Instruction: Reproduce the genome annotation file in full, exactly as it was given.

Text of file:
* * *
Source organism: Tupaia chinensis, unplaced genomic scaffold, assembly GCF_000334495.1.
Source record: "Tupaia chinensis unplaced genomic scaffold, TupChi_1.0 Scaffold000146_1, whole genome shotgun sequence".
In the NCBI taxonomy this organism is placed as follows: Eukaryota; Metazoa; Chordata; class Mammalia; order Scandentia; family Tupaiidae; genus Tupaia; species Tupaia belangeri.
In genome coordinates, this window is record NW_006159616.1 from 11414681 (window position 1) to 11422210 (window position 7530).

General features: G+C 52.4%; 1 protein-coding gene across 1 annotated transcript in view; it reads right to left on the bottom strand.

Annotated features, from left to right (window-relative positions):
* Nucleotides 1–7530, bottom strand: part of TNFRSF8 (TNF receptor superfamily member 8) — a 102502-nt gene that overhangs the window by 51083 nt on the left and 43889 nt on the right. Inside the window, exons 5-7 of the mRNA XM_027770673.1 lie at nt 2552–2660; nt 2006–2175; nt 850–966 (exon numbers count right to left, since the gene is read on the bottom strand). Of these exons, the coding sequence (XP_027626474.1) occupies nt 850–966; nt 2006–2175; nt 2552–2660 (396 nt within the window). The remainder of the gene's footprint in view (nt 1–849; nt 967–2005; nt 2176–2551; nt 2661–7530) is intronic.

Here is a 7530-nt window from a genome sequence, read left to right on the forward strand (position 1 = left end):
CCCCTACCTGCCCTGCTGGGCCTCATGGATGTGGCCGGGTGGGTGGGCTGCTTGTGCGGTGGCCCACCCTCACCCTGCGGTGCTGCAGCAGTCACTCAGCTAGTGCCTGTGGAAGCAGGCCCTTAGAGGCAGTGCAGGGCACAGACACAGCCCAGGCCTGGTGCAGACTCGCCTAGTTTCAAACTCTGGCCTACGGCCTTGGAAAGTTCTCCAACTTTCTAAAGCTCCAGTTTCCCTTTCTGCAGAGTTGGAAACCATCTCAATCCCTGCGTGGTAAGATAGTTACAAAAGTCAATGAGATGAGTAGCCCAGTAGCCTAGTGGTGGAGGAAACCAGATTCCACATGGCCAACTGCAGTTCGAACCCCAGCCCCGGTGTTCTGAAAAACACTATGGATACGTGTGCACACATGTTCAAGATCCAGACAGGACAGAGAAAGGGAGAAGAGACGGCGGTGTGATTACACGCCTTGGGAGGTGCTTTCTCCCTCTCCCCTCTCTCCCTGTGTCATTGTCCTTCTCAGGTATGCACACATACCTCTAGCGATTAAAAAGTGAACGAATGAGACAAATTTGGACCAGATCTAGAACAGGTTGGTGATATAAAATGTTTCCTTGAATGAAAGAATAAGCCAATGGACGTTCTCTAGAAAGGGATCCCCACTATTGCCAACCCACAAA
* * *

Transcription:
Source organism: Tupaia chinensis, unplaced genomic scaffold, assembly GCF_000334495.1.
Source record: "Tupaia chinensis unplaced genomic scaffold, TupChi_1.0 Scaffold000146_1, whole genome shotgun sequence".
In the NCBI taxonomy this organism is placed as follows: Eukaryota; Metazoa; Chordata; class Mammalia; order Scandentia; family Tupaiidae; genus Tupaia; species Tupaia belangeri.
In genome coordinates, this window is record NW_006159616.1 from 11414681 (window position 1) to 11422210 (window position 7530).

General features: G+C 52.4%; 1 protein-coding gene across 1 annotated transcript in view; it reads right to left on the bottom strand.

Annotated features, from left to right (window-relative positions):
* Nucleotides 1–7530, bottom strand: part of TNFRSF8 (TNF receptor superfamily member 8) — a 102502-nt gene that overhangs the window by 51083 nt on the left and 43889 nt on the right. Inside the window, exons 5-7 of the mRNA XM_027770673.1 lie at nt 2552–2660; nt 2006–2175; nt 850–966 (exon numbers count right to left, since the gene is read on the bottom strand). Of these exons, the coding sequence (XP_027626474.1) occupies nt 850–966; nt 2006–2175; nt 2552–2660 (396 nt within the window). The remainder of the gene's footprint in view (nt 1–849; nt 967–2005; nt 2176–2551; nt 2661–7530) is intronic.

Here is a 7530-nt window from a genome sequence, read left to right on the forward strand (position 1 = left end):
CCCCTACCTGCCCTGCTGGGCCTCATGGATGTGGCCGGGTGGGTGGGCTGCTTGTGCGGTGGCCCACCCTCACCCTGCGGTGCTGCAGCAGTCACTCAGCTAGTGCCTGTGGAAGCAGGCCCTTAGAGGCAGTGCAGGGCACAGACACAGCCCAGGCCTGGTGCAGACTCGCCTAGTTTCAAACTCTGGCCTACGGCCTTGGAAAGTTCTCCAACTTTCTAAAGCTCCAGTTTCCCTTTCTGCAGAGTTGGAAACCATCTCAATCCCTGCGTGGTAAGATAGTTACAAAAGTCAATGAGATGAGTAGCCCAGTAGCCTAGTGGTGGAGGAAACCAGATTCCACATGGCCAACTGCAGTTCGAACCCCAGCCCCGGTGTTCTGAAAAACACTATGGATACGTGTGCACACATGTTCAAGATCCAGACAGGACAGAGAAAGGGAGAAGAGACGGCGGTGTGATTACACGCCTTGGGAGGTGCTTTCTCCCTCTCCCCTCTCTCCCTGTGTCATTGTCCTTCTCAGGTATGCACACATACCTCTAGCGATTAAAAAGTGAACGAATGAGACAAATTTGGACCAGATCTAGAACAGGTTGGTGATATAAAATGTTTCCTTGAATGAAAGAATAAGCCAATGGACGTTCTCTAGAAAGGGATCCCCACTATTGCCAACCCACAAA